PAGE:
California’s rainy season will trickle to a close this year, with one last spritz expected this week that forecasters said will do little to help the state’s struggling ski resorts or abysmal snowpack.
A weather system coming off the coast could dampen the Sacramento region with scattered showers into Monday evening, according to the National Weather Service. Thunderstorms may dump more rain in eastern areas of the valley, the weather service said, but there’s no telling how much water those hard-to-predict storms might contribute.
Rain dodged Sacramento as of 8 p.m. Sunday, but hit to the north and south. Red Bluff saw a half-inch of precipitation. Thunderstorms also hit Sonora and Calaveras County.
“It’s all around us, just not on us,” said meteorologist Johnnie Powell of the National Weather Service. “There are scattered showers throughout Northern California, mainly in the foothills. We have only a slight chance of a sprinkle in the next day or so.”
Rain in the valley means snow in the mountains. But, forecasters said, it won’t be enough to matter.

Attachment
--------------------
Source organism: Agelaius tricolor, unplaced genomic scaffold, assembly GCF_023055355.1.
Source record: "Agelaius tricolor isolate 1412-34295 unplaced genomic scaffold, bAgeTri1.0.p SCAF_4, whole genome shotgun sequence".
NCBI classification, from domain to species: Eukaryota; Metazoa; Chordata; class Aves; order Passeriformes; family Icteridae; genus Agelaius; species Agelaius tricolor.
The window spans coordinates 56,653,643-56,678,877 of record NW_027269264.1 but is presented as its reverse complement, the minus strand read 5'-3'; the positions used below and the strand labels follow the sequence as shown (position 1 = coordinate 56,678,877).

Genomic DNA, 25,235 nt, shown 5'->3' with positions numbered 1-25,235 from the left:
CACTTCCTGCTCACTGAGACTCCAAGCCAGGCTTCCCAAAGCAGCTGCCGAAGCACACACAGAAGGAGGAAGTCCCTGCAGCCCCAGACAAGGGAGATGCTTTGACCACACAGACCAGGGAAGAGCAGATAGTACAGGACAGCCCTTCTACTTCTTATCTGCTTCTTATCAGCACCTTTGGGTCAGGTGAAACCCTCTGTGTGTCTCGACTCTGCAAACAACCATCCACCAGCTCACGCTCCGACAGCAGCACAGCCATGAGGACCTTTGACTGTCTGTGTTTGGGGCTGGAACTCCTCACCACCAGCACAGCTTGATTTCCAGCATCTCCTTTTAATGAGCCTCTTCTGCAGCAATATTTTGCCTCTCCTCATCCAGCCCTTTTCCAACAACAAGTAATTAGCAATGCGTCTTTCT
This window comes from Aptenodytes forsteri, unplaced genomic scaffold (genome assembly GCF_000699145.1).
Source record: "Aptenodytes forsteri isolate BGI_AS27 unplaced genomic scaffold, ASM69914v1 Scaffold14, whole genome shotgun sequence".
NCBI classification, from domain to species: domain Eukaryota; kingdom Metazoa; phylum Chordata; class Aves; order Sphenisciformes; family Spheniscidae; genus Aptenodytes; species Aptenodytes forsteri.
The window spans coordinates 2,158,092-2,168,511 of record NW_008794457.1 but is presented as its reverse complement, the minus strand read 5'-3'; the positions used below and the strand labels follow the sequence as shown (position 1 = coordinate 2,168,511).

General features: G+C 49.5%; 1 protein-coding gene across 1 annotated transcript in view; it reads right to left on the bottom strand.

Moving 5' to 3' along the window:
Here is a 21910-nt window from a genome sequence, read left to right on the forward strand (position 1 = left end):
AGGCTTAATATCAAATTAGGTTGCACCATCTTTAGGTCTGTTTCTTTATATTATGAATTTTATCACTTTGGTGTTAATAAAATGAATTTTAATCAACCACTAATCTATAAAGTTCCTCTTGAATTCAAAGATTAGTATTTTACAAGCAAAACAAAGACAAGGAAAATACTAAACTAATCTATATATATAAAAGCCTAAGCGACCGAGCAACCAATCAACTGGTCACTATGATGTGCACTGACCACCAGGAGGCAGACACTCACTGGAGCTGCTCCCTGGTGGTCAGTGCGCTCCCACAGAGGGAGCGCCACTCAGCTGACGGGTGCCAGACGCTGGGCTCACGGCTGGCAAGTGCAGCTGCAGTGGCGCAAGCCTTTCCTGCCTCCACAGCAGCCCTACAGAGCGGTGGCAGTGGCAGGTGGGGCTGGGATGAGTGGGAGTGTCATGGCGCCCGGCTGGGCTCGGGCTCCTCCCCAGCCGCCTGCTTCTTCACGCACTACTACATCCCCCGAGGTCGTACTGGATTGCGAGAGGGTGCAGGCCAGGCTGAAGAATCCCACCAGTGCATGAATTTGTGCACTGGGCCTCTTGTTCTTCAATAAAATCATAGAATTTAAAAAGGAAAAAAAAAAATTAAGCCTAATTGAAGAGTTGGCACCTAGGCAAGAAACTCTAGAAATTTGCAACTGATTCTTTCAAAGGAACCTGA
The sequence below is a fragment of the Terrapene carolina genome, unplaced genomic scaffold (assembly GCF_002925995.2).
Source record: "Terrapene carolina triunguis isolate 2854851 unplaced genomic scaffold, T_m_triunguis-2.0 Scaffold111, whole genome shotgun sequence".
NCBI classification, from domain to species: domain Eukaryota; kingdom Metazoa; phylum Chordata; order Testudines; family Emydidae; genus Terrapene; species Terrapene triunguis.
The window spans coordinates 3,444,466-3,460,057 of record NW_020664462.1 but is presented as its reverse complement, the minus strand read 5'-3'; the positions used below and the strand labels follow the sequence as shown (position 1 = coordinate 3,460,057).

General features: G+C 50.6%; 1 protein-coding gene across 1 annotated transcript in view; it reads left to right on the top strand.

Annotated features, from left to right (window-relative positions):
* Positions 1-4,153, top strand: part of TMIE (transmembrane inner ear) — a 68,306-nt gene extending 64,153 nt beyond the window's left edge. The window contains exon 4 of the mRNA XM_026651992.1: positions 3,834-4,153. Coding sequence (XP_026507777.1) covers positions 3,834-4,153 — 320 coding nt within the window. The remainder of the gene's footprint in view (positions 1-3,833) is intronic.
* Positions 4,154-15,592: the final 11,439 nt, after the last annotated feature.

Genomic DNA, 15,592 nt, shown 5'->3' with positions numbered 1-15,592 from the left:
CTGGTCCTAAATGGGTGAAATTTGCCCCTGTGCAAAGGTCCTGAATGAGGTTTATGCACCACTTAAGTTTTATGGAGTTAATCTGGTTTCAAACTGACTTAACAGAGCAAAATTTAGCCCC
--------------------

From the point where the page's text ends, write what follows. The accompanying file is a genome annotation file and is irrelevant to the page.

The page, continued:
The same storm system was expected to dust the Sierra with snow above 6,000 feet elevation sometime after midnight Sunday. Experts said the Sierras could see snowfall last through Tuesday at higher elevations, but once the precipitation stops, warm weather and sunny skies will melt most of it away.
“The few inches they’re going to get won’t really help,” meteorologist Holly Osborne said. “As we warm up again midweek, it’s all going to be gone.”
That’s bad news for Lake Tahoe-area ski resorts struggling to stay open through their usual mid-April end of season.
Seven of those resorts have shut early this season due to lack of snow, the latest being Sugar Bowl Resort, which turned off its chairlifts Sunday.
Earlier this month, a survey by the Department of Water Resources found that in the mountains east of Sacramento, there was 0.9 inches of water content in the snow – about 5 percent of the historical average for that site. Readings in the northern Sierra indicate levels were about 16 percent of average, while the central and southern Sierras were at about 20 and 22 percent, respectively.
Since the state began keeping snowpack records, only in 1991 was the water content lower than it is now, a statement from the department said.
Though the incoming precipitation will do little to bring the state’s water stores back to normal, it will push temperatures down to where they should be this time of year – at least for a couple days.
Recent unseasonably high temperatures will drop into the mid- to upper 60s on Monday, which, Osborne said, is right where they should be.
But once the rain clears, the mercury will rise again.
The Sacramento area may be struck with highs around 80 by the end of the week.